Shunned by loved ones, persecuted by religious groups and forced to conceal their true identities, mutants in “The Gifted” experience struggles similar to queer people today.
And that’s intentional.
Ever since Stan Lee and Jack Kirby first conceptualized the X-men comics, which The Gifted is based on, it has served as an allegory for the oppression of marginalized people. “The X-Men are hated, feared, and despised collectively by humanity for no other reason than that they are mutants,” explains X-men writer, Chris Claremont. “So what we have, intended or not, is a [series] that is about racism, bigotry, and prejudice.”
In the 1960s, this prejudice was predominately associated with the civil rights movement. The plight of the X-Men, who were discriminated against simply because of their genetics, underscored the importance of racial equality. However, as time passed, other groups began to identify with the baseless disdain mutants were forced to endure, including the queer community.
“While LGBT people couldn’t be part of the X-Men’s text, the experiences of LGBT people came to dominate the X-Men’s subtext,” said Andrew Wheeler, editor-in-chief of Comics Alliance, a website dedicated to covering the comic book industry. Due to creative ambiguity and visual subtlety, queer people were given their first taste of representation in popular media. Suddenly, mutant was a codeword for gay and the queer themes strongly resonated with LGBTQ people.
When I watched X-Men: First Class, the fifth installment of the film series, I couldn’t stop thinking about Mystique saying the phrase: “mutant and proud.” [And it wasn’t because I’m in love with Jennifer Lawrence…although that definitely didn’t hurt]. I found myself writing it on sheets of paper, whispering it at random and replaying it over and over in my head. I didn’t realize it at the time, but this phrase offered me the ability to safely contemplate my sexuality. I could look in the mirror and say that I was a mutant without fear of accidentally outing myself. To me, it was synonymous with lesbian but, unlike the latter, I could say mutant as loudly as I wanted. In fact, repeating it so often was the precursor to finally being able to write that I was gay and proud at the end of a 13 page coming out letter to my parents. [Can’t ever claim I’m not thorough…]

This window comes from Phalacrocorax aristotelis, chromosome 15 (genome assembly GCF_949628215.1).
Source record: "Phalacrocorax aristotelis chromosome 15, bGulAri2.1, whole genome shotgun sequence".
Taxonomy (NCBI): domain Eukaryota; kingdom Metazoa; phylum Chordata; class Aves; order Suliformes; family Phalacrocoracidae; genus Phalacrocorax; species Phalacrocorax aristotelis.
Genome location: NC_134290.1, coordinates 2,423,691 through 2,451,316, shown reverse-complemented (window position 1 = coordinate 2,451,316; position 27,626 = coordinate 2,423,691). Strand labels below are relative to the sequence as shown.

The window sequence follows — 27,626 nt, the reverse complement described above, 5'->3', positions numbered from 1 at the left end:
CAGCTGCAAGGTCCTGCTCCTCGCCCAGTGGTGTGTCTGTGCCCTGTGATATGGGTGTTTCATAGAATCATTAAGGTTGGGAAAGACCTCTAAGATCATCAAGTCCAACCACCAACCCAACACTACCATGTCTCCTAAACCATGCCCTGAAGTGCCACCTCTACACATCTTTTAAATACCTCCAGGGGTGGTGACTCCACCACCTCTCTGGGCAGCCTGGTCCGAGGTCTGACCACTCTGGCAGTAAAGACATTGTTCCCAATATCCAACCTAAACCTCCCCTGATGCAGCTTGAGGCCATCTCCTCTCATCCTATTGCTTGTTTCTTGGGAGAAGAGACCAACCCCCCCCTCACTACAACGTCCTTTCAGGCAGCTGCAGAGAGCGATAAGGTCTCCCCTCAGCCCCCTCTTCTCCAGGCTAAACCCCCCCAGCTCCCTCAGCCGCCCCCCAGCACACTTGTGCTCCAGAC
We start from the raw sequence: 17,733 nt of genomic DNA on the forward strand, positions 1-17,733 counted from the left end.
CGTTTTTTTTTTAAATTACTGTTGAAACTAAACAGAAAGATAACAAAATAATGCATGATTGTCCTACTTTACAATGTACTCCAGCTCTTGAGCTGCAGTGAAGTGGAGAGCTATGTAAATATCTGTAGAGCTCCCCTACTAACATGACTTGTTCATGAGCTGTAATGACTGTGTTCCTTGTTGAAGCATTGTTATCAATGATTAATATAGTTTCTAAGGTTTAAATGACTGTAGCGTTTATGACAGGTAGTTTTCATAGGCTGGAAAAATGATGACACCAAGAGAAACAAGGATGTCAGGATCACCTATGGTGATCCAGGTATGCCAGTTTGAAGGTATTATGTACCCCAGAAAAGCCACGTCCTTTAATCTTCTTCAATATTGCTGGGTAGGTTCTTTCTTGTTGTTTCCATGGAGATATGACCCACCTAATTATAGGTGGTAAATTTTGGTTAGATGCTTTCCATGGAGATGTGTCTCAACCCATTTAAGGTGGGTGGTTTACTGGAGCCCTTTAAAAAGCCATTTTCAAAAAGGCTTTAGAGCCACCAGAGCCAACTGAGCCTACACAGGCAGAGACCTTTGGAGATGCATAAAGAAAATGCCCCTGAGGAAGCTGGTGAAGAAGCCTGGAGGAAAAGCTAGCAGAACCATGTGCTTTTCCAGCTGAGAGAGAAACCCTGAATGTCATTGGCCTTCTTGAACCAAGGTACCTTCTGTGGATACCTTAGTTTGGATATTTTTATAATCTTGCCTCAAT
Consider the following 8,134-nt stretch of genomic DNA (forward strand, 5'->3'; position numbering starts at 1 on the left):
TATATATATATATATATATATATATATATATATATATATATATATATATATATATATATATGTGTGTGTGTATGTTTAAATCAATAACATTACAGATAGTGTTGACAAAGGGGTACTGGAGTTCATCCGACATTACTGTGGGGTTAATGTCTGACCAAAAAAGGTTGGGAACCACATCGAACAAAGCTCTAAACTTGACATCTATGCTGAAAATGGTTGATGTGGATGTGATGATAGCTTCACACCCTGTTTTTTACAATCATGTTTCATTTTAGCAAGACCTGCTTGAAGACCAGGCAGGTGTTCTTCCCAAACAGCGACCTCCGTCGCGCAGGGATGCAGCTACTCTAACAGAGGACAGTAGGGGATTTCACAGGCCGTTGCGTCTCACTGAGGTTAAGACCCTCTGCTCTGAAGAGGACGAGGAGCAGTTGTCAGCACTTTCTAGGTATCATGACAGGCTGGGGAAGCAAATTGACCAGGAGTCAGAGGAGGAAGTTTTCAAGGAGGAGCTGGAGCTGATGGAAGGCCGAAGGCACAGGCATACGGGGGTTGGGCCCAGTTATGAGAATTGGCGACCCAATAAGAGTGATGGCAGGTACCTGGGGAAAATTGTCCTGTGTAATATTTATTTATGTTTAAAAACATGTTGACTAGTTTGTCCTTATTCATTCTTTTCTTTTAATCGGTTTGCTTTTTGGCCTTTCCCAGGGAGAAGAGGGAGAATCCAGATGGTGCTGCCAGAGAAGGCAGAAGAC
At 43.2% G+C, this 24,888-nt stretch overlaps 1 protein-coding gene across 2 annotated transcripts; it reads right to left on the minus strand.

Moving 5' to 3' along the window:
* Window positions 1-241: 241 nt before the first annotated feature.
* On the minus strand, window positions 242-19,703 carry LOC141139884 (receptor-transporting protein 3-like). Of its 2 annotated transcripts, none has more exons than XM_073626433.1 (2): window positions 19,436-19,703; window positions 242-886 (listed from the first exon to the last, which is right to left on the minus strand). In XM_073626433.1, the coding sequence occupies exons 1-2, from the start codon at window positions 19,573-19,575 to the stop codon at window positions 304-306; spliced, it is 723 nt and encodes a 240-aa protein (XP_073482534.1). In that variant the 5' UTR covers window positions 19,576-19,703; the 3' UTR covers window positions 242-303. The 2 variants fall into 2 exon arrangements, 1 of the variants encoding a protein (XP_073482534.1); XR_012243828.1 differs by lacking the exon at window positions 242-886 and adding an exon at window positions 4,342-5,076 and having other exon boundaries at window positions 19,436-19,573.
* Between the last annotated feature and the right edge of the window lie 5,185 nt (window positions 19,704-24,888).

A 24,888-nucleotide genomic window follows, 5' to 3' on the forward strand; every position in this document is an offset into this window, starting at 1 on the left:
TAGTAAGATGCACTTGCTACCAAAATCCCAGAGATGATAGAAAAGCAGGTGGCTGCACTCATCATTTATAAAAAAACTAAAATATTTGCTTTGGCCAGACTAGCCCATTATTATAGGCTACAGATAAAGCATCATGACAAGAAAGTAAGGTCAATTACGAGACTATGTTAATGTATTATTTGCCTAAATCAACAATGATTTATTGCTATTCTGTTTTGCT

Needless to say, I’m a huge fan of the X-Men. So, when I heard about The Gifted I binged all 13 episodes in a single weekend. (Judge me)
As expected, it was absolutely drenched in queer metaphors.
10 ways The Gifted is super gay:
The Gifted centers around the Struckers, your typical family living in a sleepy, nondescript American suburb. Reed, the father, works for a governmental organization that prosecutes mutants while Caitlin, the mother, works in the medical field. However, their perfect life is completely uprooted after discovering their son (Andy) and daughter (Lauren) are mutants.
The Gifted expertly evokes the confusion, sadness, elation and terror queer people oscillate between during the coming out process.
Just imagine these scenes a little differently.
1) When a loved one says something homophobic for the first time
It doesn’t even have to be malicious. Just an offensive joke, an offhanded comment or an ignorant observation, stings deeply when you’re not out. The night before I came out I had to endure arguments about how homosexuals are “just unnatural,” caveated by insistence that the argument wasn’t anti-gay. In this scene, I can literally feel Lauren’s fear of being rejected by her family.
2) The terror you experience around religious extremists
In The Gifted, purifiers believe that mutants are a threat to society and must be stringently monitored or eliminated entirely. Sound familiar to those religious arguments about how gay people are destroying the fabric of society? It’s no accident the purifiers are wearing massive crosses on their chest. I can’t even count the number of times I’ve heard people claim, in the name of God, that queer people are worthy of death.